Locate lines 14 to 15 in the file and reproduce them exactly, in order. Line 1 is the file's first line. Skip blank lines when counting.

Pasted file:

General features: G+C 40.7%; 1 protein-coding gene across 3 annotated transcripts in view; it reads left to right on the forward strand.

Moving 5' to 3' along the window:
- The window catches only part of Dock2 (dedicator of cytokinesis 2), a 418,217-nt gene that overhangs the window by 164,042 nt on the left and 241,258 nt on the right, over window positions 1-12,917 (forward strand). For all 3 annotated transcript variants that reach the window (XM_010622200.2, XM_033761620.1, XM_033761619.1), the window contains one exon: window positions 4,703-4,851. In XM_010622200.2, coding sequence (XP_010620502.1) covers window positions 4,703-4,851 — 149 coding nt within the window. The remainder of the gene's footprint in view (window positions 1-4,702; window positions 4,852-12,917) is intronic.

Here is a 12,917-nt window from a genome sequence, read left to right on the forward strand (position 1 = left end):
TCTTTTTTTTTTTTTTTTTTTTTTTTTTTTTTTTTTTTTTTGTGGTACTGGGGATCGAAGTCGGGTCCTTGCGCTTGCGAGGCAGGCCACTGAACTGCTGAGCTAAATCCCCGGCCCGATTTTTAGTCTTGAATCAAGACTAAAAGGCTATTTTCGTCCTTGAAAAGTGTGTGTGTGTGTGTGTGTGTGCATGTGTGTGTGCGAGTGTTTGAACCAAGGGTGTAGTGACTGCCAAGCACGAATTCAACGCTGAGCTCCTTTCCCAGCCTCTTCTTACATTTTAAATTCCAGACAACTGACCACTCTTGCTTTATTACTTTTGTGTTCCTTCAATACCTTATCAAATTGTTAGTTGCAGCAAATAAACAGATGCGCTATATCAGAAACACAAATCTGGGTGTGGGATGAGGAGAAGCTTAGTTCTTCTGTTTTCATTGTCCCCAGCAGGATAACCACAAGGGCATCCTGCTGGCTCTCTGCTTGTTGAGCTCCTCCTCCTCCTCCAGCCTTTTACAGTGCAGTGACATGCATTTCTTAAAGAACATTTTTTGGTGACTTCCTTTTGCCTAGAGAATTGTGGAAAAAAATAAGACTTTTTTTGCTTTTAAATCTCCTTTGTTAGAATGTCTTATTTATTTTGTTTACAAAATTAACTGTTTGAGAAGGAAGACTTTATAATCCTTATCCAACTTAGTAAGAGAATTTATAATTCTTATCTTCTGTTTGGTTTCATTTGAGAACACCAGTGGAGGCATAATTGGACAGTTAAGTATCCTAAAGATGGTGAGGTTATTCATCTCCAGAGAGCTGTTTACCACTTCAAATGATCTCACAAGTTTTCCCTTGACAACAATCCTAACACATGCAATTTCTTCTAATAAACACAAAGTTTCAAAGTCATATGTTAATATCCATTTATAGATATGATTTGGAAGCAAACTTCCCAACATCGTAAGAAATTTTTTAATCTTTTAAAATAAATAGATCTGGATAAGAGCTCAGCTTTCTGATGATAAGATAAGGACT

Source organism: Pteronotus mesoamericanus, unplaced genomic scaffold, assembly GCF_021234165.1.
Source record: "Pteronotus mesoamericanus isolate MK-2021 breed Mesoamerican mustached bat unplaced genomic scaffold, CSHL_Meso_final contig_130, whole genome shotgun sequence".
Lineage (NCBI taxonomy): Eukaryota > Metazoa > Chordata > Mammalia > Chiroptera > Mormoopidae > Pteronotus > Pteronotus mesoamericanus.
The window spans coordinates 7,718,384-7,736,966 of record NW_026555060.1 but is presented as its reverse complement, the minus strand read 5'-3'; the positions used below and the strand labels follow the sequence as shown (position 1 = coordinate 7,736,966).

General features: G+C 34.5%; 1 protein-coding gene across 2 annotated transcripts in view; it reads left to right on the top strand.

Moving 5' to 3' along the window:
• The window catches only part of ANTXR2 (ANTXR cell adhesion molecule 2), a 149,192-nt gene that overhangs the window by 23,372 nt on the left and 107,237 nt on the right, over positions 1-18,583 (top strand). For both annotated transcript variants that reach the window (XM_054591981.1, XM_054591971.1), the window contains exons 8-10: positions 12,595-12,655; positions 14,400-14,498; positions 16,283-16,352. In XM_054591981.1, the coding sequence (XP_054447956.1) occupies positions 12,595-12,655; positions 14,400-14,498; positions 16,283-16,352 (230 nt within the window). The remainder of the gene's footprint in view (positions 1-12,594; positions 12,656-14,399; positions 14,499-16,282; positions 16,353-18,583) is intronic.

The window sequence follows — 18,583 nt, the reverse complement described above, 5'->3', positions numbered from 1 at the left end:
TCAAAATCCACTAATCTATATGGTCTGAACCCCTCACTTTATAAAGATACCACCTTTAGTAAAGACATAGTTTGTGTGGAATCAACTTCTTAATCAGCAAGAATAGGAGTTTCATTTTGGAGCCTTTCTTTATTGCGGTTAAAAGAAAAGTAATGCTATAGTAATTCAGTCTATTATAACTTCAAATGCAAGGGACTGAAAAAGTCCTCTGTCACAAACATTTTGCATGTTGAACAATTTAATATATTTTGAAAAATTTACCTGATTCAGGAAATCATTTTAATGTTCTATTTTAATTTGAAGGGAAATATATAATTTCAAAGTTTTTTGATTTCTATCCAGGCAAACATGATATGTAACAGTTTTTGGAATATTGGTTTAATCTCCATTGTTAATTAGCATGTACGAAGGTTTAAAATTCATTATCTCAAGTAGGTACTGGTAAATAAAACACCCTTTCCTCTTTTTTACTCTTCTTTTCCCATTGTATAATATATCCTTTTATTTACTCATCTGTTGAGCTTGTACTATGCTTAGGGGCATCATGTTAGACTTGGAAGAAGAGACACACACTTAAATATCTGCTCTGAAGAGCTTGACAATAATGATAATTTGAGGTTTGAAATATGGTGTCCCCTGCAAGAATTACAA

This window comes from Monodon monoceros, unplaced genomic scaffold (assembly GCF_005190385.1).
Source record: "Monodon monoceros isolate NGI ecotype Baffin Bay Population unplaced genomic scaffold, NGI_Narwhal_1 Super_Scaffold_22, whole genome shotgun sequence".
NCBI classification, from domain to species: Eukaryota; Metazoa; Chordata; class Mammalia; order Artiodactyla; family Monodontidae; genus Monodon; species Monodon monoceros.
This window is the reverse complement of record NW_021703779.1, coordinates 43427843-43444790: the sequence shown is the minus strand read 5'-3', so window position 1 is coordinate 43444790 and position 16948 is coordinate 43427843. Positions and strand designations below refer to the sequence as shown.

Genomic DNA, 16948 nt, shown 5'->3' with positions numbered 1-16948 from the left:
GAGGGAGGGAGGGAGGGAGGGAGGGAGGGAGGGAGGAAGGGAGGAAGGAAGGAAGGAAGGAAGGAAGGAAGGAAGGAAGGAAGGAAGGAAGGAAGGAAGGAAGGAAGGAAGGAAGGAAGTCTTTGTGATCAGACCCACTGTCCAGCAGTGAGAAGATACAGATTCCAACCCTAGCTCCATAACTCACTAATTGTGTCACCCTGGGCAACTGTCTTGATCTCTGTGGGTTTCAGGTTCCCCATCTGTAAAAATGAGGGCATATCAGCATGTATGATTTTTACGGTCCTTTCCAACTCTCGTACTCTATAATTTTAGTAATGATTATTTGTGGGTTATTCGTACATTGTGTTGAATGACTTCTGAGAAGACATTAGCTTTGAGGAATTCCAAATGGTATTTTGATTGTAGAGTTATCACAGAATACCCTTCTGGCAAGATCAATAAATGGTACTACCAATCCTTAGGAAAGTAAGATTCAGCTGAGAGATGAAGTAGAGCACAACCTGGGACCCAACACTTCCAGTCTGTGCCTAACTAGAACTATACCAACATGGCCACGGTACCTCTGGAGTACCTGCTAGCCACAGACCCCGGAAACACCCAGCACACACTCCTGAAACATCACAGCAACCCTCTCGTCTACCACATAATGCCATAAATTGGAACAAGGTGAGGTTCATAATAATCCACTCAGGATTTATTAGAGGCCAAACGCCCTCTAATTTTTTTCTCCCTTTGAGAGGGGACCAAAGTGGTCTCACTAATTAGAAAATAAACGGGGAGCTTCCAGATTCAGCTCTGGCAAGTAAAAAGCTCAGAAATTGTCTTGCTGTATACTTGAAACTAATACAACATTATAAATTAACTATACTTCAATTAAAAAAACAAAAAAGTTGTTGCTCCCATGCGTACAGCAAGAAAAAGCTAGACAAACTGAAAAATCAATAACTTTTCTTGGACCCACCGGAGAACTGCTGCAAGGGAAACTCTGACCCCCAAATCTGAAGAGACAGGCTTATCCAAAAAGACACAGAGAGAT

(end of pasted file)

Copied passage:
TCAAAATCCACTAATCTATATGGTCTGAACCCCTCACTTTATAAAGATACCACCTTTAGTAAAGACATAGTTTGTGTGGAATCAACTTCTTAATCAGCAAGAATAGGAGTTTCATTTTGGAGCCTTTCTTTATTGCGGTTAAAAGAAAAGTAATGCTATAGTAATTCAGTCTATTATAACTTCAAATGCAAGGGACTGAAAAAGTCCTCTGTCACAAACATTTTGCATGTTGAACAATTTAATATATTTTGAAAAATTTACCTGATTCAGGAAATCATTTTAATGTTCTATTTTAATTTGAAGGGAAATATATAATTTCAAAGTTTTTTGATTTCTATCCAGGCAAACATGATATGTAACAGTTTTTGGAATATTGGTTTAATCTCCATTGTTAATTAGCATGTACGAAGGTTTAAAATTCATTATCTCAAGTAGGTACTGGTAAATAAAACACCCTTTCCTCTTTTTTACTCTTCTTTTCCCATTGTATAATATATCCTTTTATTTACTCATCTGTTGAGCTTGTACTATGCTTAGGGGCATCATGTTAGACTTGGAAGAAGAGACACACACTTAAATATCTGCTCTGAAGAGCTTGACAATAATGATAATTTGAGGTTTGAAATATGGTGTCCCCTGCAAGAATTACAA

This window comes from Monodon monoceros, unplaced genomic scaffold (assembly GCF_005190385.1).